Purdue Pharma proposing settlement of opioid claims Sat, 18 Nov 2017 02:42:00 +0000 WILMINGTON, Del. — Oxycontin maker Purdue Pharma is proposing a settlement in an attempt to end state investigations and lawsuits over the U.S. opioid epidemic, according to people familiar with the talks.

Purdue’s lawyers raised the prospect with several southern state attorneys general who haven’t sued the company, as they try to gauge interest for a wide-ranging deal, said four people who spoke on the condition of anonymity.

Opioid makers are accused of creating a public health crisis through their marketing of the painkillers. More than a dozen states and about 100 counties and cities have sued Purdue, other opioid makers and drug distributors, in a strategy echoing the litigation that led to the 1998 $246 billion settlement with tobacco companies.

A group of 41 attorneys general is also investigating how companies like Purdue and other opioid makers marketed and sold prescription opioids. It’s not clear whether Purdue’s lawyers are authorized to speak for other drugmakers being sued, but the people familiar with the talks say Purdue’s attorneys are looking for an agreement to include all U.S. states’ claims against all manufacturers.

Purdue spokesman Robert Josephson, declined to comment on the settlement discussions. The company said earlier that the U.S. Food and Drug Administration approved Oxycontin for use as a painkiller, and approved the safety warnings. Cases focusing on opioids are targeting a government-regulated product, the company said. That means judges must defer to the FDA’s finding that the painkillers are safe and effective, and that Purdue properly disclosed addiction risks on its warning label, according to the company’s filing.

Any settlement would likely include cash and changes to the company’s manufacturing and marketing practices, the people said. It would resolve only the state claims, they said.

]]> 0 Scripts will soon limit the number and strength of opioid drugs such as OxyContin prescribed to first-time users.Fri, 17 Nov 2017 22:00:12 +0000
Everything’s OK for Golden State guard, at long last Sat, 18 Nov 2017 02:30:32 +0000 OAKLAND, Calif. — Klay Thompson danced unabashedly in China after winning another NBA championship, and it got shared all over social media. He smoked a stogie on the rooftop, letting loose to reveal another side of himself.

“I didn’t plan for that video to go viral,” Thompson said matter-of-factly. “I was just having fun. I’ve always been myself and having fun while doing it, and learning to enjoy every day because it goes by so fast.”

But coming to that mindset has been a process for the seventh-year Golden State guard who acknowledges for so long he put extreme pressure on himself to be the best.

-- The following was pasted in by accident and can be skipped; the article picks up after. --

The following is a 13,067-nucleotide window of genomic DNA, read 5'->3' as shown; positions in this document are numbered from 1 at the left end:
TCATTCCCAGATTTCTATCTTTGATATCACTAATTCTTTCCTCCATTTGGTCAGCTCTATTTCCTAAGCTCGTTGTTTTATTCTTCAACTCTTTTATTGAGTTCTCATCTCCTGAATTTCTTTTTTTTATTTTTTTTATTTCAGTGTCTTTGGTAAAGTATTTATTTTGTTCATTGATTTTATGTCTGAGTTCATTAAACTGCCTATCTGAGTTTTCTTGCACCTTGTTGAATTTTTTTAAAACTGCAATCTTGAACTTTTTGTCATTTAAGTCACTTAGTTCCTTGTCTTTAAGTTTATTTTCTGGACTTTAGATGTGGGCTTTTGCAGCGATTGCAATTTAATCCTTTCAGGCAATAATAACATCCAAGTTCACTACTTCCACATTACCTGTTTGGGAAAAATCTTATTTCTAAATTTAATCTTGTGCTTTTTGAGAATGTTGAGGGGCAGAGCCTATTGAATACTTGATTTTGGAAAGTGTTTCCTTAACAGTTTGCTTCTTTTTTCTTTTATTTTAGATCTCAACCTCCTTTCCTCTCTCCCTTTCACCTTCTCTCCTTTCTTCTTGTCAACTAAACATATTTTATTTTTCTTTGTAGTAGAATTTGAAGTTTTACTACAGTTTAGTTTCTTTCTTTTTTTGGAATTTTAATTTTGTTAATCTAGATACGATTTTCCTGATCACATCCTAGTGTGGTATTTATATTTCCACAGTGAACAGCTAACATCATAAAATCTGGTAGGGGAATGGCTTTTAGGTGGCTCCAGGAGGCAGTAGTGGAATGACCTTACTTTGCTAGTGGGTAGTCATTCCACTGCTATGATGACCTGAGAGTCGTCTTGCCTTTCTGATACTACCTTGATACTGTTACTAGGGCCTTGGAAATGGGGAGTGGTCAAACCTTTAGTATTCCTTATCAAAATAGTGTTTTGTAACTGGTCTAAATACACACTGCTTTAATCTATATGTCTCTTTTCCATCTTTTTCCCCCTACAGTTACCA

The quiet, most under-the-radar Warriors All-Star of the bunch, Thompson has provided a steadying hand early on for the reigning NBA champions, who are favored to capture a third title in four years.

“I used to stress a lot more at the beginning of my career about my performance,” Thompson said. “Now, it’s not like I don’t stress, but I play more carefree and I’m more able, if I play as hard as I can, I’m satisfied with the results. … I used to compare myself with all players and want to be the best so badly, but now it’s all about winning and having fun, and realizing basketball is a team sport than anything.”

After a recent practice, Thompson dazzled right alongside a couple visiting Harlem Globetrotters, spinning the ball on his finger, rolling it up and down his arms, off his knee and then a foot soccer-style before swishing a short jumper.

“I should have been a Globetrotter!” he yelled.

It’s a new look for this hang-loose, beach-loving Splash Brother.

The approach is working for the Warriors.

“He still carries the threat. You have to honor him,” Orlando Coach Frank Vogel said. “He’s great at making the right play. Their whole team is. I think he’s trying to fit in with their whole buy-in that ball movement and passing is greater than any one man carrying the bulk of it.”

Still, his numbers are stellar. Thompson has had a fast start this season, which previously wasn’t been the case.

Thompson credits familiarity with teammates and a comfort in Coach Steve Kerr’s offense.

“He’s taken another step in his game. Just the experience that he’s had in his career, every year he’s gotten better, and I think this year he’s shown how at the end of the season he carried it over to the beginning of this year,” backcourt mate Stephen Curry said.

“Historically, he hadn’t started seasons well, but this year he’s locked in. He’s obviously shooting the ball well and playing great defense, but I think the biggest thing is his playmaking in situations where he’s drawing a crowd. He’s making great decisions setting guys up and just playing under control.”

Life off the court also is great for Thompson, and that helps him be stress-free on it.

He threw out the first pitch at an Oakland Athletics game in July, then drove an IndyCar in September while serving as Grand Marshal of a series stop in Sonoma.

Thompson shares his training tricks on social media and posts photos with his bulldog, Rocco.

He recently donated $75,000 to relief efforts in the aftermath of the devastating Northern California wildfires, committing $1,000 per point for a three-game stretch during which he scored 69 points – but added to that total.

Thompson used to get teased for his lack of assists, and it remains a running joke.

“I’ve got thick skin,” Thompson said. “Honestly, I don’t really care.”

That carefree approach has taken time, and the Warriors are better for it.